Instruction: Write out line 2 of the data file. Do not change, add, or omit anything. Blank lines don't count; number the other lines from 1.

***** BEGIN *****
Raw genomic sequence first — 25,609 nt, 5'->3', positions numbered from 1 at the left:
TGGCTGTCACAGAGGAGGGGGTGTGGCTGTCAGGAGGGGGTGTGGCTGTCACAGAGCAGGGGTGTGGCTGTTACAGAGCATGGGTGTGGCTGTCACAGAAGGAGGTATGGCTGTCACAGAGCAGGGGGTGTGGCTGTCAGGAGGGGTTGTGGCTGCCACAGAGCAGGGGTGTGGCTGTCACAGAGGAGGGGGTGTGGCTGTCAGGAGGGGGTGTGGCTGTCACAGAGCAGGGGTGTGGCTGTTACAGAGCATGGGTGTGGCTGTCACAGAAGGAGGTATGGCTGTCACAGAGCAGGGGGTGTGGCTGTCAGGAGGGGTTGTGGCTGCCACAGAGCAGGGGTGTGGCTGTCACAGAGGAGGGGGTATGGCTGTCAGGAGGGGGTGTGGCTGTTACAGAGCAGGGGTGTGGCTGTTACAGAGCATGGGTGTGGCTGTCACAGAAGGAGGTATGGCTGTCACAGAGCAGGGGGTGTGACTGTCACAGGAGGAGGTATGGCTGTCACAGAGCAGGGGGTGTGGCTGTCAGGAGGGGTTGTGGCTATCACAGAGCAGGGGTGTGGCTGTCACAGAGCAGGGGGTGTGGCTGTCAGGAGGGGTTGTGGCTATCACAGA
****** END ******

TGGCTGTCACAGAGGAGGGGGTGTGGCTGTCAGGAGGGGGTGTGGCTGTCACAGAGCAGGGGTGTGGCTGTTACAGAGCATGGGTGTGGCTGTCACAGAAGGAGGTATGGCTGTCACAGAGCAGGGGGTGTGGCTGTCAGGAGGGGTTGTGGCTGCCACAGAGCAGGGGTGTGGCTGTCACAGAGGAGGGGGTGTGGCTGTCAGGAGGGGGTGTGGCTGTCACAGAGCAGGGGTGTGGCTGTTACAGAGCATGGGTGTGGCTGTCACAGAAGGAGGTATGGCTGTCACAGAGCAGGGGGTGTGGCTGTCAGGAGGGGTTGTGGCTGCCACAGAGCAGGGGTGTGGCTGTCACAGAGGAGGGGGTATGGCTGTCAGGAGGGGGTGTGGCTGTTACAGAGCAGGGGTGTGGCTGTTACAGAGCATGGGTGTGGCTGTCACAGAAGGAGGTATGGCTGTCACAGAGCAGGGGGTGTGACTGTCACAGGAGGAGGTATGGCTGTCACAGAGCAGGGGGTGTGGCTGTCAGGAGGGGTTGTGGCTATCACAGAGCAGGGGTGTGGCTGTCACAGAGCAGGGGGTGTGGCTGTCAGGAGGGGTTGTGGCTATCACAGA